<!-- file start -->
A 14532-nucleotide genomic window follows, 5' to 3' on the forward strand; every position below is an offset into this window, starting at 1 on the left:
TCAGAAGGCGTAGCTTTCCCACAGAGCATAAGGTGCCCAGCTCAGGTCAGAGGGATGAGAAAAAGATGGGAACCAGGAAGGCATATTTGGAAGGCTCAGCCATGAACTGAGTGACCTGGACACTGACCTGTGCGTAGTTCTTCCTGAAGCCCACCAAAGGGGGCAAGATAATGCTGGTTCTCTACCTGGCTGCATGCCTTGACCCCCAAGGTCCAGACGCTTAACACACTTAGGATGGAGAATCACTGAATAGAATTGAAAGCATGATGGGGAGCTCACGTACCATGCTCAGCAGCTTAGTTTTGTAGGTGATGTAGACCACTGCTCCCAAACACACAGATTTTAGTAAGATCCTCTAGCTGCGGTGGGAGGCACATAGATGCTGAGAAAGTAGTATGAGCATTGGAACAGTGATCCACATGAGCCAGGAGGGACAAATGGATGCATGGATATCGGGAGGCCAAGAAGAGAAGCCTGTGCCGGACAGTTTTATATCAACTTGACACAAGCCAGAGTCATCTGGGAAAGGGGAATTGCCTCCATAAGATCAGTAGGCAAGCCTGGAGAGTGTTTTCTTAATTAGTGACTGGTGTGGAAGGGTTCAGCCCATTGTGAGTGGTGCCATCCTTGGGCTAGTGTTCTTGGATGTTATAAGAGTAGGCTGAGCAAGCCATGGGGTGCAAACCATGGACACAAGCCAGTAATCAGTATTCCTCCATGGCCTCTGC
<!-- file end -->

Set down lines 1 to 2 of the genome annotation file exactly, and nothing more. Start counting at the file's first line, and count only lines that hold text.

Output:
A 14532-nucleotide genomic window follows, 5' to 3' on the forward strand; every position below is an offset into this window, starting at 1 on the left:
TCAGAAGGCGTAGCTTTCCCACAGAGCATAAGGTGCCCAGCTCAGGTCAGAGGGATGAGAAAAAGATGGGAACCAGGAAGGCATATTTGGAAGGCTCAGCCATGAACTGAGTGACCTGGACACTGACCTGTGCGTAGTTCTTCCTGAAGCCCACCAAAGGGGGCAAGATAATGCTGGTTCTCTACCTGGCTGCATGCCTTGACCCCCAAGGTCCAGACGCTTAACACACTTAGGATGGAGAATCACTGAATAGAATTGAAAGCATGATGGGGAGCTCACGTACCATGCTCAGCAGCTTAGTTTTGTAGGTGATGTAGACCACTGCTCCCAAACACACAGATTTTAGTAAGATCCTCTAGCTGCGGTGGGAGGCACATAGATGCTGAGAAAGTAGTATGAGCATTGGAACAGTGATCCACATGAGCCAGGAGGGACAAATGGATGCATGGATATCGGGAGGCCAAGAAGAGAAGCCTGTGCCGGACAGTTTTATATCAACTTGACACAAGCCAGAGTCATCTGGGAAAGGGGAATTGCCTCCATAAGATCAGTAGGCAAGCCTGGAGAGTGTTTTCTTAATTAGTGACTGGTGTGGAAGGGTTCAGCCCATTGTGAGTGGTGCCATCCTTGGGCTAGTGTTCTTGGATGTTATAAGAGTAGGCTGAGCAAGCCATGGGGTGCAAACCATGGACACAAGCCAGTAATCAGTATTCCTCCATGGCCTCTGC